Attachment Theory

Apart from being in good health, there is probably nothing as important for your own and your baby’s attainment of happiness as the quality of the attachment that you are able to create. Whether you are an adult or a small child, how you feel about the world is defined largely by the depth and the character of the relations you are able to form with the people surrounding you.

It is therefore no wonder that this whole area of human existence, the ability to form good relations and secure attachment to others, has attracted interest in the world of human developmental science and research. One branch of this field of science, labeled “Attachment Theory , has devoted thousands of man-years into uncovering why it is that some people have secure attachments and relations and why others are consistently struggling in establishing good relations. Probably the most awe-inspiring finding for you as a mother is the pervasive and fundamental influence you and close family members will have on your baby. Much of the foundation will be established in the first year and will continue through your actions in the first few years.

Certainly, each child comes into the world with its own specific genetic endowment and temperament. Some children are more blessed in this regard than others, but even here the research indicates that these factors in the make-up of your child’s personality are in no way carved in stone. In fact they are quite malleable and are dependent on how you and other primary caretakers interact with them daily. Thus the first few years are a platform on which to establish your child’s life-long ability to form relations.

Luckily, the actions and responses that you and other caretakers perform in your daily interactions with your baby in order to bring about a secure attachment are what most women would describe as intuition. Attachment researchers specifically stress the need for adequate, timely and consistent responses to the baby’s needs.

As an example, if the baby is hungry, it should have adequate amounts of milk, at that very time when it signals it is hungry. It should not be offered a clean diaper instead. Failure to meet basic needs, by either offering e.g. too little milk or trying in frustration to force your baby to eat; or by delaying feeding significantly because life is imposing other more pressing demands on you, all these small failures, if done repeatedly, will bring about conditions of stress in your baby. These small failures will also color your baby’s perception of the world and whether the world generally will meet its needs and be safe.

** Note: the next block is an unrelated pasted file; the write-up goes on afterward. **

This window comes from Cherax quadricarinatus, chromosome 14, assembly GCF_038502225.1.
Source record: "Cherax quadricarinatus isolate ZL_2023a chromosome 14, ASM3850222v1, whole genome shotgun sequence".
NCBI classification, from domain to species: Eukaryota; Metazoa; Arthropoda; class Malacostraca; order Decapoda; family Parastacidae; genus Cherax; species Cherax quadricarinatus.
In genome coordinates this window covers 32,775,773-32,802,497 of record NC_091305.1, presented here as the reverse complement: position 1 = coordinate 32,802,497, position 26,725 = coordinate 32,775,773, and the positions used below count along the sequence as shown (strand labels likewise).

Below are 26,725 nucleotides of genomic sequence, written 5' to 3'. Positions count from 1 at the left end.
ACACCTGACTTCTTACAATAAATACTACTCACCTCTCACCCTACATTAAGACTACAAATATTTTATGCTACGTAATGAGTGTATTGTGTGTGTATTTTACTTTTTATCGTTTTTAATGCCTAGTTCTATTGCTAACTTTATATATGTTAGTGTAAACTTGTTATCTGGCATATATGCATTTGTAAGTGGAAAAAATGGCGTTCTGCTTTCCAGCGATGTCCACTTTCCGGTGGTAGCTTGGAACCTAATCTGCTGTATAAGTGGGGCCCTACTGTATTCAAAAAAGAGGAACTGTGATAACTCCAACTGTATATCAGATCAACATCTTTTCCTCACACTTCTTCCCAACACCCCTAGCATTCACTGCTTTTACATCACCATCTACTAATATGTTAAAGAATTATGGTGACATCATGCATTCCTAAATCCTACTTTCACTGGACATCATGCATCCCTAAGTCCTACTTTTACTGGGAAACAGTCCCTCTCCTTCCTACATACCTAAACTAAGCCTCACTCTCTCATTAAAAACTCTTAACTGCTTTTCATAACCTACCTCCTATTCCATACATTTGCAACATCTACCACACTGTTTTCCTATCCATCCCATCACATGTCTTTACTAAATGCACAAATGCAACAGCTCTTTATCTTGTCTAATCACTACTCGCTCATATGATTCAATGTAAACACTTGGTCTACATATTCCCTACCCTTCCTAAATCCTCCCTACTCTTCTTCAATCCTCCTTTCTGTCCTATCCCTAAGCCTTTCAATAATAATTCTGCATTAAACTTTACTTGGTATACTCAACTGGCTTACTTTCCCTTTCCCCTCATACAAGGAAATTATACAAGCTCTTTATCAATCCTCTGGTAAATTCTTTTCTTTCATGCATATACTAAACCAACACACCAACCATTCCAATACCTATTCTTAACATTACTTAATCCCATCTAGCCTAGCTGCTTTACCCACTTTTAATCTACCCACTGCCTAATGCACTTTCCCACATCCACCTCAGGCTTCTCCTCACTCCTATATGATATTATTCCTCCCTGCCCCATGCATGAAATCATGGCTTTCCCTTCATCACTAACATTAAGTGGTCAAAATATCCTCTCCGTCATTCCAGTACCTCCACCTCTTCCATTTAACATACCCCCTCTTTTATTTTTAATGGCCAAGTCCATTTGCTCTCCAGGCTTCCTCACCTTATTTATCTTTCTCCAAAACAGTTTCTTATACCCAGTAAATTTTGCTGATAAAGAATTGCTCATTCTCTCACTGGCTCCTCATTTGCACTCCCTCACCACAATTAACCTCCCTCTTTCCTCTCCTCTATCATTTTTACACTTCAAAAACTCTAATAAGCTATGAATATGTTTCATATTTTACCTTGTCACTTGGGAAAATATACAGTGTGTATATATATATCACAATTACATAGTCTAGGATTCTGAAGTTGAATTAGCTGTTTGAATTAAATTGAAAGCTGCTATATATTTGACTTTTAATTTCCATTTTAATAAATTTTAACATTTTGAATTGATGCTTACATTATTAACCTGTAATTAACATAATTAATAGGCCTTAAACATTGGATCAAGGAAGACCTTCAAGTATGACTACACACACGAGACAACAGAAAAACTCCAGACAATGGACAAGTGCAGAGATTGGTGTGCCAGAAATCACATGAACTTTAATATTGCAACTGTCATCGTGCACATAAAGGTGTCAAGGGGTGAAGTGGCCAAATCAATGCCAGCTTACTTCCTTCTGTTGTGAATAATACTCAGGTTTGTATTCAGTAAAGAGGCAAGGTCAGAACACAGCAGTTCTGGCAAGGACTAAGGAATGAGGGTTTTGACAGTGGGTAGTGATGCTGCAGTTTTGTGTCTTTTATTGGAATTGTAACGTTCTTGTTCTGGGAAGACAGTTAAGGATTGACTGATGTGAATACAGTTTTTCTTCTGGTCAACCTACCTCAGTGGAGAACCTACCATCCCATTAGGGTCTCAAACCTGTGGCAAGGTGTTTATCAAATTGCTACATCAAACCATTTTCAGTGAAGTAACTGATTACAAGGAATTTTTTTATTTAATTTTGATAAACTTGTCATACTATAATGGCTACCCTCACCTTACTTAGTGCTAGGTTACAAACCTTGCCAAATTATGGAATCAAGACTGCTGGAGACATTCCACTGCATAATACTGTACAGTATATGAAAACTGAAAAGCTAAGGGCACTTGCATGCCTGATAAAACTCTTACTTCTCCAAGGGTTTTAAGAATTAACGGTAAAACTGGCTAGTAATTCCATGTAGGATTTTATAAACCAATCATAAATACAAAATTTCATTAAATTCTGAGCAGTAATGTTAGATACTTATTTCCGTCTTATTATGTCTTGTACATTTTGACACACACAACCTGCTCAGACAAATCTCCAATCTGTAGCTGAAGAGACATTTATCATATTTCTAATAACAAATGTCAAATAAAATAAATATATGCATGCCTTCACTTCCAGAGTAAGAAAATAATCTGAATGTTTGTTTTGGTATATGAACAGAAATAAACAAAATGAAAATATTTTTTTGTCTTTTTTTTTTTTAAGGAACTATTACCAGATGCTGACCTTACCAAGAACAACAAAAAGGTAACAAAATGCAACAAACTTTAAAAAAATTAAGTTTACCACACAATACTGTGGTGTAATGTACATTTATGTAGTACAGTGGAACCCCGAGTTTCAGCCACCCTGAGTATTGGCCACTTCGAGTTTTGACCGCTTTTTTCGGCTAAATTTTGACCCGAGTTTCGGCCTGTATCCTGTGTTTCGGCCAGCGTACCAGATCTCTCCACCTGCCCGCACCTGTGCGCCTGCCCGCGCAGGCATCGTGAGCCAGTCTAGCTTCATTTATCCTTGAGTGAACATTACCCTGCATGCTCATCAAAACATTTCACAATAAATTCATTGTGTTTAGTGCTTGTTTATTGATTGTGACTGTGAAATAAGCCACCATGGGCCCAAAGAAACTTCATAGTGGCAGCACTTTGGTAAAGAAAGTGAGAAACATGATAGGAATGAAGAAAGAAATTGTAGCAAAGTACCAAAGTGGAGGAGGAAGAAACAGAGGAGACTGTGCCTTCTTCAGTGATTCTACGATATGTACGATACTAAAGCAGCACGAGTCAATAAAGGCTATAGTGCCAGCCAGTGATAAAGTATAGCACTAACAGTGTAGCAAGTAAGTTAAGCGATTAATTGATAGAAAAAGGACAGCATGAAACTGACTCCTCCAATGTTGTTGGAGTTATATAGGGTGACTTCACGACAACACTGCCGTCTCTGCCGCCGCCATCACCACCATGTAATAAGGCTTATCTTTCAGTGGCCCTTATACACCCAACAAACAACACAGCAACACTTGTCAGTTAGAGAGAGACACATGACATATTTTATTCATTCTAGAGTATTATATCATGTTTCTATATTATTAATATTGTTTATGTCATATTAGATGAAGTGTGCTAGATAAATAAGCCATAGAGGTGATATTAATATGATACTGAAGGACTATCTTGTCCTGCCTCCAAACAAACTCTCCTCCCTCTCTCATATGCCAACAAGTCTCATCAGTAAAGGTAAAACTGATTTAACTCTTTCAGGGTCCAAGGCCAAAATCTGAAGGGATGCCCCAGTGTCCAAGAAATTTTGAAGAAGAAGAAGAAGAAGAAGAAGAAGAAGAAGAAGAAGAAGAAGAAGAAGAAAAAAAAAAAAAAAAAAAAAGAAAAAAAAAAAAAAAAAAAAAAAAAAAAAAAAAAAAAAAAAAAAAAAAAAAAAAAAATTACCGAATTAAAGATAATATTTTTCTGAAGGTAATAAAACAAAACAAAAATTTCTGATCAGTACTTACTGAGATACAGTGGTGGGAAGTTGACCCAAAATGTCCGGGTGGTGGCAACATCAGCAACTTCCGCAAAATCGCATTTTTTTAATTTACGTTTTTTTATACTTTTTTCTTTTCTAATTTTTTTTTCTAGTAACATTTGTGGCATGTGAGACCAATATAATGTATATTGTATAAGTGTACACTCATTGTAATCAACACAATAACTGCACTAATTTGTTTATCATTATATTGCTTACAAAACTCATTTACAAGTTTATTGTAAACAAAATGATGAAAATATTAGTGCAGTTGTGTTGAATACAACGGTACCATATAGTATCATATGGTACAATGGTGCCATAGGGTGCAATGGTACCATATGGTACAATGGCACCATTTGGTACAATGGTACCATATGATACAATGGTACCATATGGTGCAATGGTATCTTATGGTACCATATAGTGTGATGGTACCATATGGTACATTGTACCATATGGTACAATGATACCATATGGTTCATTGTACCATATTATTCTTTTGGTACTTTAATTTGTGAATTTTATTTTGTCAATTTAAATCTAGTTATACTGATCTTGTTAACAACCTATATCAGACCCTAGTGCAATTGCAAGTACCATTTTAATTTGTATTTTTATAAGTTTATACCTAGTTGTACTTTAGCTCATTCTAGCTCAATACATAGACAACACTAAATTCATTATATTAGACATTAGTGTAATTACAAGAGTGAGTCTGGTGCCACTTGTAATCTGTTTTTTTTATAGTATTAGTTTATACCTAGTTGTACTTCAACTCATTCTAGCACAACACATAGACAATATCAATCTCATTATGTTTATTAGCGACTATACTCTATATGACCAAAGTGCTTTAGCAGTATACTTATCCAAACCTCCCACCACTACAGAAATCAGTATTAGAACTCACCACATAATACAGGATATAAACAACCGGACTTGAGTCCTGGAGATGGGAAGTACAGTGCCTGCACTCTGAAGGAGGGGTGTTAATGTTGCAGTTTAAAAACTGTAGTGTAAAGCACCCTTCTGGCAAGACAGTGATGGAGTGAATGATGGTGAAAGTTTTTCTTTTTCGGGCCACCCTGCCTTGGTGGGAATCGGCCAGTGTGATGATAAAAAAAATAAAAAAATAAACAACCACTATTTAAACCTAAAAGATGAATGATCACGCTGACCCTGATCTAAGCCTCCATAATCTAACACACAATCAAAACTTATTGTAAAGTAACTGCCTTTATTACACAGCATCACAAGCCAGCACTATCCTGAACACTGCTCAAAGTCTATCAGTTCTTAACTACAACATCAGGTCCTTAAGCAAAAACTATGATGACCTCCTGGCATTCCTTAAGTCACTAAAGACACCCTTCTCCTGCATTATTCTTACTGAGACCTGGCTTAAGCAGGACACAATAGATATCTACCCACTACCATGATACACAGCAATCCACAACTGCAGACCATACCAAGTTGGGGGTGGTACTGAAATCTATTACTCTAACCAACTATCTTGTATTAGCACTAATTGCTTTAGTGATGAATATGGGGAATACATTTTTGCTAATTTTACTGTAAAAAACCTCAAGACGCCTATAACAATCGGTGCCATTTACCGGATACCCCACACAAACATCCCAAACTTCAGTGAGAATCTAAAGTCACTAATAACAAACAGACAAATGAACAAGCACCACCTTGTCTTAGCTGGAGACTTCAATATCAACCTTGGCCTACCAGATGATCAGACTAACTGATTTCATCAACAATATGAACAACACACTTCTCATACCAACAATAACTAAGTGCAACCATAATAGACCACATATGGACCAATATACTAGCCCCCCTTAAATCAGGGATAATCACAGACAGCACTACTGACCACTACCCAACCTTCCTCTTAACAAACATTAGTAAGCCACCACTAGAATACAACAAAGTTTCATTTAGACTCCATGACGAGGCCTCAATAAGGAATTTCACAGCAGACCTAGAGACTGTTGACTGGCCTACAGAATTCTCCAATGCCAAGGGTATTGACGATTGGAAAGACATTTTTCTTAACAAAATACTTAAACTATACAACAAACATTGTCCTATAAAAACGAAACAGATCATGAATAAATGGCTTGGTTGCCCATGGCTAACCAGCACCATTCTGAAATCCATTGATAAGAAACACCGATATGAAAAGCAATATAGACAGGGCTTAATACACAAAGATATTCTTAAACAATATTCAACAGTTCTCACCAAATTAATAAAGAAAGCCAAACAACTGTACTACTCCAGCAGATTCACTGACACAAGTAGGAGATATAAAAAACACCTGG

Later, when your baby is older, it is biologically programmed to actively, by itself, seek non-verbal interactions with you. If you persistently ignore these invitations for playful interactions you will fundamentally color your baby’s expectations or “inner working model of its relations with others. These interactions are vital for the neurological wiring up of your baby’s brain.

Every mother wants the best for her child, but in spite of this, 35-45% of all children have insecure attachment. Why is this? There seems to be a range of factors in a mother’s life that will affect the mother-baby relationship. These important factors are: adequate rest and nutrition, positive or resolved birth experience, emotional support, practical assistance, small breaks from baby-caring, maternal self-efficacy or having come to terms with one’s own childhood, realistic expectations of self and baby, understanding of and ability to meet the baby’s specific temperament and a positive breastfeeding experience.

The more of these factors that are absent, the greater is the risk for an insecure attachment. One approach to caretaking that has so far received relatively little research attention is that of maintaining prolonged contact with one’s baby through carrying with the help of a baby carrying device. However, the little but rigorously designed and executed research demonstrates that carrying can help the mother to overcome many of the life stressors that, under normal circumstances, would bring about insecure attachment.

Scientific efforts in the last two decades have increased our understanding of the role of a range of hormones that mediate maternal attachment and affection. One of these hormones is oxytocin, which is released among others via breastfeeding and skin to skin contact. Oxytocin reduces the level of stress hormones in the human body and also induces maternal behavior in addition to a range of other beneficial effects.

To summarize, by carrying your baby, research indicates you will be increasing the level of anti-stress hormones in your own and your baby’s body. This gives you more peace to be mentally present for your child and is calming for your baby so it can devote its energy to the incredibly demanding range of developmental processes it has to go through in its first year.

In coming articles I will describe in greater detail how carrying may affect the attachment security of your baby and some of the underlying biological and neurological mechanisms that support the attachment process.

Henrik Norholt

Dr. Henrik Norholt is a member of The World Association of Infant Mental Health. He holds a Ph.D. from the LIFE faculty of Copenhagen University and is a resident of Copenhagen, Denmark. He has been studying the effects of baby carrying as it relates to child psychological and motor development through naturalistic studies since 2001.

He is actively engaged in the study of current and past research into baby carrying through his large international network of family practitioners, midwives, obstetricians, pediatricians and child psychologists and shared his insights with the subscribers to Ergobaby’s blog.

September 1, 2010
September 1, 2010

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